Wednesday of the Eighteenth Week in Ordinary Time
(Jeremiah 31:1-7; Matthew 15:21-28)
We live in a time of cultural sensitivity. Many take common characterizations of different peoples as deprecations and affronts. For example, the National Football League’s Washington team was persuaded to abandon its name “Redskins” because it was offensive to various tribes. Such heightened sensitivity helps us avoid slander and stereotypes. Nevertheless, we should not vilify past generations for not observing contemporary etiquette. If we do, we will find ourselves accusing Jesus of a racial slur in today’s gospel.
Jesus is making a retreat in the borderlands of Tyre and Sidon. There a Canaanite woman – a non-Jew – approaches him as a man renowned for his mighty deeds. She asks him to cast out the demon tormenting her daughter. Jesus, wanting to keep to his agenda of rebuilding Israel, tries to dismiss her. He excuses himself by referring to non-Jews as “dogs” – something not unusual in his culture. Importantly, he does not close the door on the woman. Rather, he allows himself to be moved by her act of faith.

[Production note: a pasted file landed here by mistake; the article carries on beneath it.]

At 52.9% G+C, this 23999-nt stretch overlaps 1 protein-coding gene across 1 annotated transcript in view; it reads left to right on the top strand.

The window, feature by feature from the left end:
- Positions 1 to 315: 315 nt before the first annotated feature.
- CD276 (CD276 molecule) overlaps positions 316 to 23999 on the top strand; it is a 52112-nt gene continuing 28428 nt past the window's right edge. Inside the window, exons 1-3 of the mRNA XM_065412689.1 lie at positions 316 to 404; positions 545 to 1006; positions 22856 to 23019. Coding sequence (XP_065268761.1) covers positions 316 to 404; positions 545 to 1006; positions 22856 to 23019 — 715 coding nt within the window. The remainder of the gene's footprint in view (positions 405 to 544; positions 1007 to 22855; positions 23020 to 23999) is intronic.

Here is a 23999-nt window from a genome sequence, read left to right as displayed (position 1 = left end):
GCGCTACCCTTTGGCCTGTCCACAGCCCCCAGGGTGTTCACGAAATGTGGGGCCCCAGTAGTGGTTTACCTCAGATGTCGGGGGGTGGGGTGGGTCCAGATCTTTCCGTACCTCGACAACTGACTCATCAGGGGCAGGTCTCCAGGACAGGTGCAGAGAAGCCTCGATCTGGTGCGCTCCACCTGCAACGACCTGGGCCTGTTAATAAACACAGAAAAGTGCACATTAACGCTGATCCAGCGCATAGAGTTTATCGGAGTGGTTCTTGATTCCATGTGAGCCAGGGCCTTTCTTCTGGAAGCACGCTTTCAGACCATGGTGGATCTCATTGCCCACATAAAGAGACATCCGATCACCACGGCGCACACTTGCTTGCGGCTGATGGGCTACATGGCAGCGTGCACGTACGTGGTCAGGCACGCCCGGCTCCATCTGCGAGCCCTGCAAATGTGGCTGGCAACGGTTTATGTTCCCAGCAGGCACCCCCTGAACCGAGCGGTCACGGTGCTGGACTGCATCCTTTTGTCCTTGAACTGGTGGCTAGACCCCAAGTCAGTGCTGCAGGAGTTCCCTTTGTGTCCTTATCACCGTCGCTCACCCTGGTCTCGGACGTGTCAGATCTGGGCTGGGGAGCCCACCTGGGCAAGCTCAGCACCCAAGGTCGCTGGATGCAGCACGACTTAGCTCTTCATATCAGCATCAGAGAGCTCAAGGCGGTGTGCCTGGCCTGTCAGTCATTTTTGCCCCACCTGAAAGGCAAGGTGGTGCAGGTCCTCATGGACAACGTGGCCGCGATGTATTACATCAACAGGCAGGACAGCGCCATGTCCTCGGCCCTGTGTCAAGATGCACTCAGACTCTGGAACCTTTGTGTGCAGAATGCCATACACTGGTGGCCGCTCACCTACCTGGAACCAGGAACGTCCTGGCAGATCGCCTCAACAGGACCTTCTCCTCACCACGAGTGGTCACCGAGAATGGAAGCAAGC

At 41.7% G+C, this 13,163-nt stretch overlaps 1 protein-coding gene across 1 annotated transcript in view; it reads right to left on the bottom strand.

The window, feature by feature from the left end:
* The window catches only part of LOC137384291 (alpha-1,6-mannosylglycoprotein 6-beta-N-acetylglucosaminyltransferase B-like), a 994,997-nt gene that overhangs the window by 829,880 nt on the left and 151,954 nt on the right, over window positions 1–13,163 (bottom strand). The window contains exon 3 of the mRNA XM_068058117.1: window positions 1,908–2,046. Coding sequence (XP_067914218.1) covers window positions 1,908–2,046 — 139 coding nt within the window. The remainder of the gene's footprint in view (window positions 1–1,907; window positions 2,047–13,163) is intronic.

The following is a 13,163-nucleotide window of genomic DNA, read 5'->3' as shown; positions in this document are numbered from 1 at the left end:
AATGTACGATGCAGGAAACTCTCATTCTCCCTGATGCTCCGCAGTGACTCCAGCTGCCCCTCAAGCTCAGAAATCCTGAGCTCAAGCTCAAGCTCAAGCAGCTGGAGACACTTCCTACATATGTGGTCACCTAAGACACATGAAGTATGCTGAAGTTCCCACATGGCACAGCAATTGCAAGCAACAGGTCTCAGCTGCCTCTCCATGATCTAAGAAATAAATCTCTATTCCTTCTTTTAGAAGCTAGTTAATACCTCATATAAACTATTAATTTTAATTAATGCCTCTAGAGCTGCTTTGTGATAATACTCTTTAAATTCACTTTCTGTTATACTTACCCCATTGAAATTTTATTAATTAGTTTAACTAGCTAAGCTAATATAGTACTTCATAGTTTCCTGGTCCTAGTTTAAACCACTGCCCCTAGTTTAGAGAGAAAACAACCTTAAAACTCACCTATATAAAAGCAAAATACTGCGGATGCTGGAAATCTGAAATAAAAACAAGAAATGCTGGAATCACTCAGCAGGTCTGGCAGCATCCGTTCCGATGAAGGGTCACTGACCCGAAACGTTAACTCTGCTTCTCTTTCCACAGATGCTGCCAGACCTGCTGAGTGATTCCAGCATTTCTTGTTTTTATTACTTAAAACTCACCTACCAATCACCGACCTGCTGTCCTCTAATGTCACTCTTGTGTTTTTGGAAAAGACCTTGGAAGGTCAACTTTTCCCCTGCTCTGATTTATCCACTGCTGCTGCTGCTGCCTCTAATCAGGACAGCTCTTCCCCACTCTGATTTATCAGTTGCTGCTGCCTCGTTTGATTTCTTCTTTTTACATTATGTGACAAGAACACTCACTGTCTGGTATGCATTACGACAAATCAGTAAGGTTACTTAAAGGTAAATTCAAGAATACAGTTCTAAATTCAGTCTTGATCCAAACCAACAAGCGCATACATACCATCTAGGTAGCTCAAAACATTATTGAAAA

We should hear this story as an indulgence that is available to us. Often we act like dogs. We protect our turf with ferocity. We fight over frivolous things like dogs going after a bone. Yet God is ready to forgive us when we recognize our aggression and ask His mercy. Thinking of ourselves as dogs or perhaps rats or thieves at times may help us recognize our sinfulness. They are analogies that deliver a truth, but are not meant to define us.